The construction industry has a notorious reputation of harboring unsavory characters. Many people would prefer to deal with a ‘used car salesman’ than a General contractor. I recently read a report published by
Helsinki University of Technology in Finland. The report analyses performance and customer satisfaction of the construction industry. The report details insightful information about components of customer levels and workmanship excellence. I became interested in the topic while studying construction trends. Rule number one in business is, know your customer. That means, it is critical to understand customers’ perception of construction companies and what customers desire/expect from a firm. The report identified the following issues causing customer dissatisfaction with their contractor.
1. Deficient communication: a. Co-operation between contractor and client b. Site Supervision protocol
2. Poor Quality of Work: a. Tending to notice defects b. Issue tending to know how of installers c. Capacity of supplier to perform work scope of project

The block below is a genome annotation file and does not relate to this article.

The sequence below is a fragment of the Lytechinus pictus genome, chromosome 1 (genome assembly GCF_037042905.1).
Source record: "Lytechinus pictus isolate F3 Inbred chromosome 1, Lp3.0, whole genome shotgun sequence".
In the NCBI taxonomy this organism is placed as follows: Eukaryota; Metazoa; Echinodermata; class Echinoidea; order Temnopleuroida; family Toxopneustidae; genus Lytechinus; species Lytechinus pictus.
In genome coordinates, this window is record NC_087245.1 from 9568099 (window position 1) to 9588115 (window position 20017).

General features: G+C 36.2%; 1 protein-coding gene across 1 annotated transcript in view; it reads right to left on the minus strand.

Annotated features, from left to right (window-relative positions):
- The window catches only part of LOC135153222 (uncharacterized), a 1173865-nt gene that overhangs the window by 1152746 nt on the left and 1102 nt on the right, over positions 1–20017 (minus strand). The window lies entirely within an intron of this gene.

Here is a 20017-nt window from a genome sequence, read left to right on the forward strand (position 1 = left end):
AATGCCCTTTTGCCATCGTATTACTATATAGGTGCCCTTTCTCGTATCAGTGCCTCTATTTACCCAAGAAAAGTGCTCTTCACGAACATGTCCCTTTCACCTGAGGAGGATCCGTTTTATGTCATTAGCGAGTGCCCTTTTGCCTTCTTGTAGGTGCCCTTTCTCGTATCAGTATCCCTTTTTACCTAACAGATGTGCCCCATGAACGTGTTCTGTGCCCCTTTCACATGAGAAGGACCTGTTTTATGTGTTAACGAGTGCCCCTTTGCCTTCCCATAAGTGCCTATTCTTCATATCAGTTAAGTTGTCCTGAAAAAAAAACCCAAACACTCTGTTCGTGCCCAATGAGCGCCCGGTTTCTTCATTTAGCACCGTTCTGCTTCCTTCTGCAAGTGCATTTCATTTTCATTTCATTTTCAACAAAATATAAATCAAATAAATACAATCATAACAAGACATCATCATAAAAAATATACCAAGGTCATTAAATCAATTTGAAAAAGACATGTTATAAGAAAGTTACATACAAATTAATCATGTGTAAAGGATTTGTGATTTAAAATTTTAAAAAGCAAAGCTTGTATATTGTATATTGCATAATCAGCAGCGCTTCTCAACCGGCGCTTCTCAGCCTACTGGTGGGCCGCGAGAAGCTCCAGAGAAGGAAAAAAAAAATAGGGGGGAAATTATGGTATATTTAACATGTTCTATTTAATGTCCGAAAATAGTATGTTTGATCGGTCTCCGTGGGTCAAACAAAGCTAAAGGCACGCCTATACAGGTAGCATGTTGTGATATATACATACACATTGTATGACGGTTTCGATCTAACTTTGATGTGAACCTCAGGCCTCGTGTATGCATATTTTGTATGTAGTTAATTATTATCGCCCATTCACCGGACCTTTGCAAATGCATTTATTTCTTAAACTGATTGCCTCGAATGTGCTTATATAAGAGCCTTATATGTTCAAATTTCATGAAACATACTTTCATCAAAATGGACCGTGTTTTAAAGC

3. Site Supervision/ Subcontracting: a. Quality of overall service level b. Dealing with sub-contractors c. Tending to site supervision duties d. Adherence to schedule in accordance with common agreements
4. Environmental Safety: a. Safety plan training and implementation b. Cleanliness and order of site c. Safety gear for workers (masks, gloves, eye protection, etc.)
Construction projects can be stressful for both the customer and contractor. Customers are often under time and monetary constraints. Understanding the true cost of a project and putting contingencies in place for cost and time overruns will help minimize stress. It is also prudent to select your contractor based on social compatibly. People’s common propensity to view construction services as a commodity. As a result, people lump contractors in the same lot. Cost then becomes the major paradigm of the decision making process. This is where people put themselves in harm’s way. For any project valued over $10,000 you better pick your contractor like you would an accountant or attorney: ethical, competent and affable!